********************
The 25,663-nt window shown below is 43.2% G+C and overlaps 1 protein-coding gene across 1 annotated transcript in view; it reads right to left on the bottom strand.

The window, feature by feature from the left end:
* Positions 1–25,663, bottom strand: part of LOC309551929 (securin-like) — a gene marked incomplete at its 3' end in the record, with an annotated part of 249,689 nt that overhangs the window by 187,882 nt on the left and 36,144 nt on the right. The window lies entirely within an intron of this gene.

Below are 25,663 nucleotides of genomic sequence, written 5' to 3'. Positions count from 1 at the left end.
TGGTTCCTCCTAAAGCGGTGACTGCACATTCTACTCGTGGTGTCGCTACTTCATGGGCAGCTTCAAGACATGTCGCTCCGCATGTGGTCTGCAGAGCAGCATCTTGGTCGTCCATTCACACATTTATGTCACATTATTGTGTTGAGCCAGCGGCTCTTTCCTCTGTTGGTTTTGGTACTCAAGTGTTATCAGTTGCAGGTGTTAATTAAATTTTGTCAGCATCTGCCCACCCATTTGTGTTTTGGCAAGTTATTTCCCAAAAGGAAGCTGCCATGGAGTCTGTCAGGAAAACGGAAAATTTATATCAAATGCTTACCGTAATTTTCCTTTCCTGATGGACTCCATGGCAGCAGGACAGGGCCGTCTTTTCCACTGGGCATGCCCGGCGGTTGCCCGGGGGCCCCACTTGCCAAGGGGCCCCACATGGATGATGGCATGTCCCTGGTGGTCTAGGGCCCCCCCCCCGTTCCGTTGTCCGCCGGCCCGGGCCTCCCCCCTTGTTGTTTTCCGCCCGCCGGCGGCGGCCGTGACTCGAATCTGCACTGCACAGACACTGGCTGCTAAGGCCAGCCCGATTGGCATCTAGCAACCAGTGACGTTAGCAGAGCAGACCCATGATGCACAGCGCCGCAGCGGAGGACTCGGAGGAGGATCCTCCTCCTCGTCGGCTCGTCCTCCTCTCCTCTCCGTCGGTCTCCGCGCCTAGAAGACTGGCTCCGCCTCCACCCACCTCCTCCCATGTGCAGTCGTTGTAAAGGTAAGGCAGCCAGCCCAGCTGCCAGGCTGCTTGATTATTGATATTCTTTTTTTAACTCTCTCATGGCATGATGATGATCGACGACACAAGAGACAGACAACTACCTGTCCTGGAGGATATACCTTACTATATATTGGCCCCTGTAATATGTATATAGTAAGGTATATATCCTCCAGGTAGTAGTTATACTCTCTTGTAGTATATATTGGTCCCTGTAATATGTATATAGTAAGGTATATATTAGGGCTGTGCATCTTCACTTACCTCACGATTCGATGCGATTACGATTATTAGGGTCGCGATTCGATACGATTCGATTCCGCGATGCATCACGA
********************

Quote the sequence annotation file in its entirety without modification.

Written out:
The 25,663-nt window shown below is 43.2% G+C and overlaps 1 protein-coding gene across 1 annotated transcript in view; it reads right to left on the bottom strand.

The window, feature by feature from the left end:
* Positions 1–25,663, bottom strand: part of LOC309551929 (securin-like) — a gene marked incomplete at its 3' end in the record, with an annotated part of 249,689 nt that overhangs the window by 187,882 nt on the left and 36,144 nt on the right. The window lies entirely within an intron of this gene.

Below are 25,663 nucleotides of genomic sequence, written 5' to 3'. Positions count from 1 at the left end.
TGGTTCCTCCTAAAGCGGTGACTGCACATTCTACTCGTGGTGTCGCTACTTCATGGGCAGCTTCAAGACATGTCGCTCCGCATGTGGTCTGCAGAGCAGCATCTTGGTCGTCCATTCACACATTTATGTCACATTATTGTGTTGAGCCAGCGGCTCTTTCCTCTGTTGGTTTTGGTACTCAAGTGTTATCAGTTGCAGGTGTTAATTAAATTTTGTCAGCATCTGCCCACCCATTTGTGTTTTGGCAAGTTATTTCCCAAAAGGAAGCTGCCATGGAGTCTGTCAGGAAAACGGAAAATTTATATCAAATGCTTACCGTAATTTTCCTTTCCTGATGGACTCCATGGCAGCAGGACAGGGCCGTCTTTTCCACTGGGCATGCCCGGCGGTTGCCCGGGGGCCCCACTTGCCAAGGGGCCCCACATGGATGATGGCATGTCCCTGGTGGTCTAGGGCCCCCCCCCCGTTCCGTTGTCCGCCGGCCCGGGCCTCCCCCCTTGTTGTTTTCCGCCCGCCGGCGGCGGCCGTGACTCGAATCTGCACTGCACAGACACTGGCTGCTAAGGCCAGCCCGATTGGCATCTAGCAACCAGTGACGTTAGCAGAGCAGACCCATGATGCACAGCGCCGCAGCGGAGGACTCGGAGGAGGATCCTCCTCCTCGTCGGCTCGTCCTCCTCTCCTCTCCGTCGGTCTCCGCGCCTAGAAGACTGGCTCCGCCTCCACCCACCTCCTCCCATGTGCAGTCGTTGTAAAGGTAAGGCAGCCAGCCCAGCTGCCAGGCTGCTTGATTATTGATATTCTTTTTTTAACTCTCTCATGGCATGATGATGATCGACGACACAAGAGACAGACAACTACCTGTCCTGGAGGATATACCTTACTATATATTGGCCCCTGTAATATGTATATAGTAAGGTATATATCCTCCAGGTAGTAGTTATACTCTCTTGTAGTATATATTGGTCCCTGTAATATGTATATAGTAAGGTATATATTAGGGCTGTGCATCTTCACTTACCTCACGATTCGATGCGATTACGATTATTAGGGTCGCGATTCGATACGATTCGATTCCGCGATGCATCACGA